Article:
Scherzer's frustration shows in dugout during Nats' loss

The frustration boiled over for Max Scherzer after allowing a run in the sixth inning Wednesday night in Philadelphia.

Scherzer had just surrendered a solo homer to Jay Bruce that extended the Phillies lead to 3-0, which turned out to be the final margin. After the inning finished, the Nationals ace was shown on the Phillies broadcast slamming his glove down in the dugout.

"Frustrated," Scherzer said after the game on his Zoom video call. "Look, tensions are high. You want to go out there and win. As the starting pitcher, you want to pitch out and get deep into the game and be winning the game. We are on a losing streak and you want to be the stopper. I wasn't, and that's frustrating for me. I allowed a tack-on run, which makes it even harder for our offense to score. Just kind of the way even the sixth inning was unfolding, it was frustrating for me. Yeah, it's emotional. Slam my glove - oh, well."

Scherzer gave up the Bruce homer in the sixth, then had to battle even more just to get out of the inning. With two outs, Neil Walker singled and Adam Haseley doubled. Suddenly, the Phillies were on the verge of breaking the game open. But Scherzer managed to get Andrew McCutchen to fly out to center field to end the inning and his night.

"That's why his pitch count has been so high," said Nats manager Davey Martinez. "He had 108 pitches today. He gets to the point where he tries to get a little too fine. He was upset about the Jay Bruce homer. He started yelling, throwing his glove. He got upset about that because he had two strikes on him."

Scherzer had to throw 108 pitches to record 18 outs. He walked three and struck out six. In five of seven starts this season in which he at least pitched into the fifth inning, the right-hander has given up two or more free passes. Three times, he has allowed three or more walks.

Scherzer-Throws-Blue-at-Phila-Sidebar.jpgIt is unusual for Scherzer to have problems locating the strike zone on any pitch. In 2019, his walks per nine innings was 1.7. His career average is 2.4. This season, that rate has gone up to 3.3 through eight starts. He has not allowed more than three walks per nine innings in a season since 2010.

Scherzer said it is a fine line when trying to find out a way to finish off a batter that manages to stay in the at-bat for a long time.

"You can nibble, you can locate and then you can be aggressively attacking in the zone," said Scherzer. "That strategy leads to a lot more hits if you're constantly in the zone. I'm really trying to focus on location, really trying locate, but sometimes I get caught nibbling just a little bit too much when I should be aggressive. When you get in certain counts and certain pitch locations and types, there's just too many times right now where it ends up nibbling and I'm just missing by a little bit instead of being little bit more aggressive.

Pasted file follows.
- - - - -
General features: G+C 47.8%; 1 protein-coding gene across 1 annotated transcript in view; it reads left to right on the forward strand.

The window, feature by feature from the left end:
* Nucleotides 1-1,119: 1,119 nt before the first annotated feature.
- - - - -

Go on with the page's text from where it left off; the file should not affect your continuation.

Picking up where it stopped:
"For me, that's my take on why my walks are a little bit up. I think I need to be a little more aggressive towards the zone so that I don't nibble as much and that way that will just naturally bring the walks down."

Martinez noticed the nibbling, too. He thinks Scherzer may not realize how good his fastball can be in some counts where he tries to put a batter away.

"His stuff is really good," Martinez said. "He could have thrown his fastball a lot of times by guys and he did. The broken bats were an example. The walks, that's something that we don't know what's going on, but he gets those guys in two-strike counts or 3-1 counts and I think he needs to be more aggressive in the zone because his stuff is electric."

Scherzer also believes he cannot be as aggressive as he would normally be because he just does not have as much confidence in his changeup so far this season.

"My changeup just isn't as effective right now," Scherzer said. "It just doesn't have the same action on it. That will send me back to the drawing board of, 'All right, how do I get back to throwing my good depth changeup?' That swing-and-miss changeup, I just don't have that right now and it's just not as effective."

The Phillies broke a scoreless tie in the fourth inning thanks to a pair of walks from Scherzer. Then with the bases loaded, Walker dropped in a broken-bat two-run single to put Philadelphia in the lead.

"Did some things well," Scherzer said. "But there in the fourth inning, walk two leadoff guys, you're asking for trouble. Just wasn't able to get ahead on either (J.T.) Realmuto or (Jean) Segura. That set up a bad inning. (Alec) Bohm was able to get extended on a slider and really set them up."

And if you thought Scherzer would use Walker's broken-bat single as an excuse for allowing the first runs to score, you would be wrong. Scherzer says it is his fault for allowing the hit.

"You hear pitchers all the time, 'Oh, I gave up a broken-bat base hit for a couple of runs, they got so lucky.' Whatever. You got to be accountable to yourself," Scherzer said. "You got to be accountable to what you have control over. Yeah, he had a broken-bat base hit. Well, guess what? I walked two guys. You almost kind of deserve it in that situation.

"For me, the bottom line is I got through six innings. I don't think I was quite as bad as my line was, but I got to cut out these walks."

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